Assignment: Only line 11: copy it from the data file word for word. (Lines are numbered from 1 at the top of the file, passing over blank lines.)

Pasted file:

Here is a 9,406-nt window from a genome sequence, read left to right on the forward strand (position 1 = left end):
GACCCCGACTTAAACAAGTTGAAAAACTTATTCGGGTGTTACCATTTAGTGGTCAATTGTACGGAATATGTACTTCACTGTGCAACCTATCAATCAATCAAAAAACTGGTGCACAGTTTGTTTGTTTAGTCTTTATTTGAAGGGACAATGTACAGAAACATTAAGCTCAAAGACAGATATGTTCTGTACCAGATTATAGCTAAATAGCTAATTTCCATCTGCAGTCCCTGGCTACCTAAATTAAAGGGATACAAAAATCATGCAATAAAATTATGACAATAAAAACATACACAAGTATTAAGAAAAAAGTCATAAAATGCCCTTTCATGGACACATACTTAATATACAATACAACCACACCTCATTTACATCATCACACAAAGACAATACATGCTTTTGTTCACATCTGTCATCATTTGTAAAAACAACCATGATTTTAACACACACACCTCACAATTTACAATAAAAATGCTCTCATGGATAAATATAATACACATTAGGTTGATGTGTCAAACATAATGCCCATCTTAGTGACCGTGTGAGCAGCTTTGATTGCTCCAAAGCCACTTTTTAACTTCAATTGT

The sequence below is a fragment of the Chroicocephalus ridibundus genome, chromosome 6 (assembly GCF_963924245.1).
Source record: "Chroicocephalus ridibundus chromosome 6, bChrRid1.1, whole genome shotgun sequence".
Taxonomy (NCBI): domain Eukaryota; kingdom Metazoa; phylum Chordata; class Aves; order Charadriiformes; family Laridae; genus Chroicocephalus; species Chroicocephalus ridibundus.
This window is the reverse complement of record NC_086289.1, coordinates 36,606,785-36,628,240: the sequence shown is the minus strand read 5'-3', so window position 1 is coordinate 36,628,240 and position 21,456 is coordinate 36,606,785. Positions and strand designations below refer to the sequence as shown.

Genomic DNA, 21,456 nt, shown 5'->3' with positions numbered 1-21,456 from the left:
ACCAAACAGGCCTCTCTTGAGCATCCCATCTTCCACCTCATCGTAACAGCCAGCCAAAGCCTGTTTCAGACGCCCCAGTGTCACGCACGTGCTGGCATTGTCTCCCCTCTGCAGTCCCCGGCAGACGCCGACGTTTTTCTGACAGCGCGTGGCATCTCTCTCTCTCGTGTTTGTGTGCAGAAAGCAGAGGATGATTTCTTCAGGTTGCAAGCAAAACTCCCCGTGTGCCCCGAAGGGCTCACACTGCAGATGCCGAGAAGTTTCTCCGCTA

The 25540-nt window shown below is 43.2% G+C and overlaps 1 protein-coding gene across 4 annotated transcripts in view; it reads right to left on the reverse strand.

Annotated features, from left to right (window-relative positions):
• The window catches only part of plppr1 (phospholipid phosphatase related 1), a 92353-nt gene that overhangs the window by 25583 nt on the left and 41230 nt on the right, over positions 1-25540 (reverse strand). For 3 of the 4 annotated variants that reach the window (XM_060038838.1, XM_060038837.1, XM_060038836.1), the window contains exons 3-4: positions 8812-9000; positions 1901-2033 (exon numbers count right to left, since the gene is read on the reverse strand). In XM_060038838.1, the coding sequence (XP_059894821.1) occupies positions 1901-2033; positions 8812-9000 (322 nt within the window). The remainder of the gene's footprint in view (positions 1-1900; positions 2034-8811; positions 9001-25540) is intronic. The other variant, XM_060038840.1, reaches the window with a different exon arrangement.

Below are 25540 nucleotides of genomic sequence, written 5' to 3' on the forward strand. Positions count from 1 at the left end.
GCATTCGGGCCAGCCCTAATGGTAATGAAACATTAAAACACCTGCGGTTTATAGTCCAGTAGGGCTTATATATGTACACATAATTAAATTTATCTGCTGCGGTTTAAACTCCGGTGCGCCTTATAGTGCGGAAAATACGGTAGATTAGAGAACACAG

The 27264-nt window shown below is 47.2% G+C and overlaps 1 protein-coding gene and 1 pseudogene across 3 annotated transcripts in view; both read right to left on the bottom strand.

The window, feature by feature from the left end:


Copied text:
• The window catches only part of plppr1 (phospholipid phosphatase related 1), a 92353-nt gene that overhangs the window by 25583 nt on the left and 41230 nt on the right, over positions 1-25540 (reverse strand). For 3 of the 4 annotated variants that reach the window (XM_060038838.1, XM_060038837.1, XM_060038836.1), the window contains exons 3-4: positions 8812-9000; positions 1901-2033 (exon numbers count right to left, since the gene is read on the reverse strand). In XM_060038838.1, the coding sequence (XP_059894821.1) occupies positions 1901-2033; positions 8812-9000 (322 nt within the window). The remainder of the gene's footprint in view (positions 1-1900; positions 2034-8811; positions 9001-25540) is intronic. The other variant, XM_060038840.1, reaches the window with a different exon arrangement.